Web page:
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Transitioning to the Guard

Reserve a common career path for active-duty personnel

Photo credit: Washington National Guard

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You know the commercials: "Just one weekend a month, two weeks a year ... money for college ... an extra paycheck."

The Reserve and the National Guard suffer a misconception in the public consciousness as being the diet version of the Armed Forces, reserved for everyday people who only want to dabble in military service. Never minding that these brave men and women fulfill the domestic side of our military's pledge to defend us against threats "both foreign and domestic," they're hardly a bunch of "weekend warriors." In fact, more and more military personnel are transitioning to the Guard and the Reserve after their terms of service are over.

For many servicemembers, the Guard and Reserve are the next logical steppingstone in their career paths and transition back to civilian life. The travel requirements inherent in traditional enlistment are absent for all intents and purposes, and there are units stationed throughout the country, so for servicemembers who want to put down roots, there's a degree of permanence not found in standard enlistment.

"Many transition ... because they want to return to their home state. They want to establish a home base to raise a family, start civilian jobs or continue their education," said Capt. Joseph Siemandel, public affairs officer for the Washington National Guard.

While the details vary depending on a variety of factors - like time of transition, the needs of the State, and the military specialty of the enlistee - transitioning active-duty personnel also enjoy signing bonuses, tuition assistance and retirement benefits as well as perks that aren't available to regular enlistees. For instance, the Marine Corps offers the Direct Affiliation Program (DAP), allowing active-duty Marines to transition to the Reserve with an additional six months of full active-duty medical coverage.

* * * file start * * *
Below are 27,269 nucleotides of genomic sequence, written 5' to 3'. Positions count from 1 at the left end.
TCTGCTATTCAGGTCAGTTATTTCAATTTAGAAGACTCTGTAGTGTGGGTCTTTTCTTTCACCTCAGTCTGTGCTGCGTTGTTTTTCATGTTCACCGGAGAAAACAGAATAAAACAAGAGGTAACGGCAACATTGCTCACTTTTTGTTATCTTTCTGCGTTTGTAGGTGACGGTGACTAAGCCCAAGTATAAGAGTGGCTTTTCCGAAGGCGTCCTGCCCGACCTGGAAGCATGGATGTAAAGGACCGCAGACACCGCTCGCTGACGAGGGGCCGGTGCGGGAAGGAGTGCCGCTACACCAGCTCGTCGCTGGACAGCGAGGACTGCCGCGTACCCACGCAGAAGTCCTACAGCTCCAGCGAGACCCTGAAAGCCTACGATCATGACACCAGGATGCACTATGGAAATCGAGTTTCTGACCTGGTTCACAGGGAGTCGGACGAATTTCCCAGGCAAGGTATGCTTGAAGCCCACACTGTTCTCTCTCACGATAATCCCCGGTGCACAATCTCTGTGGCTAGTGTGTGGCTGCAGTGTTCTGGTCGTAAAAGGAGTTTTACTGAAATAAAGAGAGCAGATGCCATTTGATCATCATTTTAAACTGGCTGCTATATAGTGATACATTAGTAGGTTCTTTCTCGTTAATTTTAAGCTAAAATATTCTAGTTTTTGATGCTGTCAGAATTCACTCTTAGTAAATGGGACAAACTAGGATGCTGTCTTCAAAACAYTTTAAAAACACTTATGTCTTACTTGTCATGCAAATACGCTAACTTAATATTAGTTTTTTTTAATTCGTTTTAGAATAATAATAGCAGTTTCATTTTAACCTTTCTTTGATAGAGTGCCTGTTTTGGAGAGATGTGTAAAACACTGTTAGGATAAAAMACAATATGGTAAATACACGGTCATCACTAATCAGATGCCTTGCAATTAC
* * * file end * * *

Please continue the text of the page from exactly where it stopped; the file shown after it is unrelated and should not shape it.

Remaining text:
Joining the National Guard allows some enlistees to reduce their Military Occupational Specialties (MOS), which makes transitioning servicemembers appealing to recruiters. The National Guard and the Army Reserve share a lot of the same MOS designations that active-duty personnel already have, and there's quite a bit of common MOSs between each Reserve branch and its parent branch. This allows servicemembers to transition and keep working in their fields of expertise, but also ample opportunity for them to retrain into different specialties.

And having the right MOS in the right place at the right time can be very lucrative.

"The intelligence, reconnaissance and aviation fields are particularly in demand at this time," a spokesperson for the Marine Corps Reserve said.

A high-demand MOS can net transitioning servicemembers retention bonuses as high as $20,000 in some cases.

None of this discounts the roles that talents honed in the civilian world play in the Guard and Reserve.

"We have doctors, lawyers, engineers, business owners, IT professionals and many other skills that bring an enormous amount of value to the modern-day battlefield," said the Marine Corps Reserve spokesperson.

Transitioning servicemembers - one foot firmly planted in the military world and the other in the civilian - are huge assets to the Armed Forces' domestic sectors. As with any job, they have the tools and they have the talent, and that's why they succeed.

Servicemembers interested in transitioning should consult their respective branch's career counselors and prior-service recruiters.

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